Although heat pumps are made to withstand the wrath of Old Man Winter, they can freeze up and cause you problems. But before you panic, remember that a little frost or ice on a heat pump is perfectly normal. Heat pumps are equipped with a defrost cycle, and with routine maintenance, they can quickly resolve icing issues on their own. However, you should take serious action to prevent damage to your heat pump if you see any of the following signs:
- Entire unit is encased in ice
- Frost is visible on coils but the frost signal isn’t triggered
- The unit can’t pull air through the fins
- Top of the unit and coils are coated with ice
- The ice has been there for a while
This article focuses on what causes ice buildup on a heat pump and how to prevent it.
What Is a Heat Pump?
A heat pump is basically an air conditioner that runs backward to provide heat. They’re most often split systems, such as a combination of a furnace and air conditioning unit with the heat pump taking the place of an outside AC unit.
The systems are usually paired with a blower coil or air handler that connects to your ductwork system. Other heat pumps are wall-sleeve or packaged varieties used in condos or apartments.
A heat pump uses electricity to provide your home with both heating and air conditioning. They are very efficient at transferring heat to places where it’s needed. In summer, cooling is provided by transferring heat from indoors to the outside. In winter, a heat pump extracts heat from outside your home and moves it inside.
What Are the Main Types of Heat Pumps?
The thermal energy source a heat pump uses determines what type it is. Pumps that draw heat from the ambient air are classified as air-source heat pumps. Units that suck thermal energy from a stream or pond are known as water-source heat pumps. Those that draw heat from the ground or groundwater are known as ground-source or geothermal heat pumps. Absorption heat pumps that run on fossil gas are also available but aren’t effective for decarbonization.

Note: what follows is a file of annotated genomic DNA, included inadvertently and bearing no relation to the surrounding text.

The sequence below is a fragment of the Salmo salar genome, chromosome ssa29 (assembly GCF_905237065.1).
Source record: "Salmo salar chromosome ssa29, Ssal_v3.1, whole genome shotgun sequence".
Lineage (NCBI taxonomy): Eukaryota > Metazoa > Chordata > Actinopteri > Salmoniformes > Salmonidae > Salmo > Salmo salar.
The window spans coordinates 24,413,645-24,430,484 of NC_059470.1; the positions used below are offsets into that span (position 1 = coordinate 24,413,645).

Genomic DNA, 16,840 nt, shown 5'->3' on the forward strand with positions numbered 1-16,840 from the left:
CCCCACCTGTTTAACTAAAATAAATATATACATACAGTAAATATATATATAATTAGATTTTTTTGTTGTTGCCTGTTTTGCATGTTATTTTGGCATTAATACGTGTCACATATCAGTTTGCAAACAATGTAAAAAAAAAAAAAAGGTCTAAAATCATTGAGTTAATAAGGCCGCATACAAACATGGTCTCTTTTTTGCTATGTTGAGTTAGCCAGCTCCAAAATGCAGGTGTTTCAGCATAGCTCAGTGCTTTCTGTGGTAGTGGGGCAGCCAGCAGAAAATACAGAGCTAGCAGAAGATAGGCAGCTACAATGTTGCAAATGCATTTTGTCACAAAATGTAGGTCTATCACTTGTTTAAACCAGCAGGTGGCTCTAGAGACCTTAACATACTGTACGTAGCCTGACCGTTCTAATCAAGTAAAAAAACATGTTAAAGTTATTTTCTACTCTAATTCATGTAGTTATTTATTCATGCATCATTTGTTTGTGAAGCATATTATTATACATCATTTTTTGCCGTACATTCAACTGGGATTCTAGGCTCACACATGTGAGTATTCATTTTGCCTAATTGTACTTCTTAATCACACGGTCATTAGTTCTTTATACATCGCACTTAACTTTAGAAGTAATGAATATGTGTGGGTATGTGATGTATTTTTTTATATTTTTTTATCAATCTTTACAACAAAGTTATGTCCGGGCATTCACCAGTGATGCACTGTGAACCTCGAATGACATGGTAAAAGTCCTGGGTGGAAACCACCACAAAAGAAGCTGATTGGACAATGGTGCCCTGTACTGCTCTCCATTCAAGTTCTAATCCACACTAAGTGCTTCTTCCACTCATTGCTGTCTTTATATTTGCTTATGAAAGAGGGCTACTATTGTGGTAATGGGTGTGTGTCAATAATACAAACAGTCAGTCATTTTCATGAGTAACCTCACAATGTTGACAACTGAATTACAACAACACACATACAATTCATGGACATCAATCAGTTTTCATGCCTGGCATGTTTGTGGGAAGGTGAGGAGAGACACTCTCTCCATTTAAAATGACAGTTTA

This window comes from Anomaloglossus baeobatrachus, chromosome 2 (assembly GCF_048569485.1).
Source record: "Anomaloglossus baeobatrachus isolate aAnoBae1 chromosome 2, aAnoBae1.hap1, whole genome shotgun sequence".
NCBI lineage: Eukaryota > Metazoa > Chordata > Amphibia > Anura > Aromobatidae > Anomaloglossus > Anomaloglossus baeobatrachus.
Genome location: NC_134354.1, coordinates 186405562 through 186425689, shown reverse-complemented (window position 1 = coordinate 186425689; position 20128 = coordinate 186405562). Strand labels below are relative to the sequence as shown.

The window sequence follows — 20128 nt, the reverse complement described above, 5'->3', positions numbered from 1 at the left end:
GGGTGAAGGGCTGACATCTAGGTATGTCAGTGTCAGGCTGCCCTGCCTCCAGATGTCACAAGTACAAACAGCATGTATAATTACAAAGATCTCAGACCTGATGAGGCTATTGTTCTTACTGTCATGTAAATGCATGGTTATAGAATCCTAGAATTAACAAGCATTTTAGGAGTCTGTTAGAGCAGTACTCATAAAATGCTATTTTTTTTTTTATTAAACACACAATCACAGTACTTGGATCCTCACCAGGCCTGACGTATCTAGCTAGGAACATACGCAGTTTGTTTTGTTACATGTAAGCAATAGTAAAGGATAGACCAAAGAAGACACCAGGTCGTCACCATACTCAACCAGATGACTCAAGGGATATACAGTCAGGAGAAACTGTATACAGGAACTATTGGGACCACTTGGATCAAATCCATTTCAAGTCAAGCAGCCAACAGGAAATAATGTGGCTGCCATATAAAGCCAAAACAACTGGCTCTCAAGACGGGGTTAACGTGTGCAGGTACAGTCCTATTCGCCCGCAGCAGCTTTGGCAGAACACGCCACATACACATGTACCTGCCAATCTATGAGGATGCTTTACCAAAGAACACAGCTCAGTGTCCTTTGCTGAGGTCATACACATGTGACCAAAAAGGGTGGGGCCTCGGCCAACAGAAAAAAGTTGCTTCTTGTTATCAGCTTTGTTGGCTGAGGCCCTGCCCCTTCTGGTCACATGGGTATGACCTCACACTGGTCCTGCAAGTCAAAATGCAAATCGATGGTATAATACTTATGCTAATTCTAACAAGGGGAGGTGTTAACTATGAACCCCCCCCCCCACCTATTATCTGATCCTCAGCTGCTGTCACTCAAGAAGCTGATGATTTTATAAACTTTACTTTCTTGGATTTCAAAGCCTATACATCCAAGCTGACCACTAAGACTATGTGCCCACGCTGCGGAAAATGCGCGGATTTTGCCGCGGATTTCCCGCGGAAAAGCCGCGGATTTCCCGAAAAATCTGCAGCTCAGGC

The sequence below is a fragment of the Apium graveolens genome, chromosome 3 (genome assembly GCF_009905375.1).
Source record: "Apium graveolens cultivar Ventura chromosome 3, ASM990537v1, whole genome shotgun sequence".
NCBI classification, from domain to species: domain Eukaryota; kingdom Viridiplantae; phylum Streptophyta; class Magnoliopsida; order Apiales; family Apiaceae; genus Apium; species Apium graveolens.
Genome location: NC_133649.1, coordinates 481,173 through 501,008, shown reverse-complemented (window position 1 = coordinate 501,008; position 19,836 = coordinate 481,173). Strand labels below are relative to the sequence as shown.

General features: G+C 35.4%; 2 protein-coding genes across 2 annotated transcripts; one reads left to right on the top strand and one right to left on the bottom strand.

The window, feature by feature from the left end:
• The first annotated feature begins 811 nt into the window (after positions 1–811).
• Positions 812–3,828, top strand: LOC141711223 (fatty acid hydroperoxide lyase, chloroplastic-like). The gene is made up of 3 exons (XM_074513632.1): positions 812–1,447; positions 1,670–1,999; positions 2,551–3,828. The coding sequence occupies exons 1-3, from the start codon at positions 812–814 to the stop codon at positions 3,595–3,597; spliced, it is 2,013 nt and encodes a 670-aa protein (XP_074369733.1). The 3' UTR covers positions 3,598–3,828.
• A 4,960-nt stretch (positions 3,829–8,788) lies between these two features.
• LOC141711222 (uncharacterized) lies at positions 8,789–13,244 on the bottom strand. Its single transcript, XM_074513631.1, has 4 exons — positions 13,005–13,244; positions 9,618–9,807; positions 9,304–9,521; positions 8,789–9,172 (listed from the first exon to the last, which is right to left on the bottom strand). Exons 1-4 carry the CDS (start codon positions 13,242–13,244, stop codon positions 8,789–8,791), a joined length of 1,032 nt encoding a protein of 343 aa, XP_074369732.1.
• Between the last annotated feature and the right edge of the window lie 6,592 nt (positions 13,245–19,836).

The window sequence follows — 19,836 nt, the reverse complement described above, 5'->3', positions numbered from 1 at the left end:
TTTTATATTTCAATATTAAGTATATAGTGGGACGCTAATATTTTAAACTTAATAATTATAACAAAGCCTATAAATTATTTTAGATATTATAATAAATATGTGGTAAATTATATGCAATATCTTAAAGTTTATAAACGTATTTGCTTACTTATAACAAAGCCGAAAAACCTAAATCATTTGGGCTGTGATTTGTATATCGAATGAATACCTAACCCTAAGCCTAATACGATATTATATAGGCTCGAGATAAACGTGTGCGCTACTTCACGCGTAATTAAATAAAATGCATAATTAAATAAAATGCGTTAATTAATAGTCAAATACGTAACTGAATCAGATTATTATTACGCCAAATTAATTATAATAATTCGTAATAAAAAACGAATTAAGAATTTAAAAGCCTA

In addition to how they gather thermal energy, heat pumps are also categorized by what they transfer energy to. An air-to-air heat pump collects thermal energy from the outside air and releases it indoors. An air-to-water system gathers warm air and uses it to heat water to circulate through radiators.
What Causes Ice Buildup in a Heat Pump?
Icing may occur if you have an issue with your heat pump’s blower. Make sure you can feel air blowing through the heat pump’s vent. If not, your home won’t receive sufficient heat.
A dirty filter can cause ice buildup. Always change the filter on your heat pump regularly. If your filter is clogged, the airflow will be compromised and it will be easier for ice to build up.
The debris that blocks the condensing fan’s motor blades can prevent it from functioning properly. These motor blades are located on the outside of the heat pump. Check around the condensing fan motor and clear away any dirt, twigs, leaves, or snow.
One cause of ice buildup that may go unnoticed is a drainpipe or gutter dripping from overhead onto the heat pump below. This is easily fixed by turning the gutter or pipe.
Moisture that builds up in below-freezing temperatures can cause an ice buildup. When a heat pump is set too low to the ground, the moisture can’t drain and quickly turns to ice. A simple solution is to use a base to prop the pump off the ground.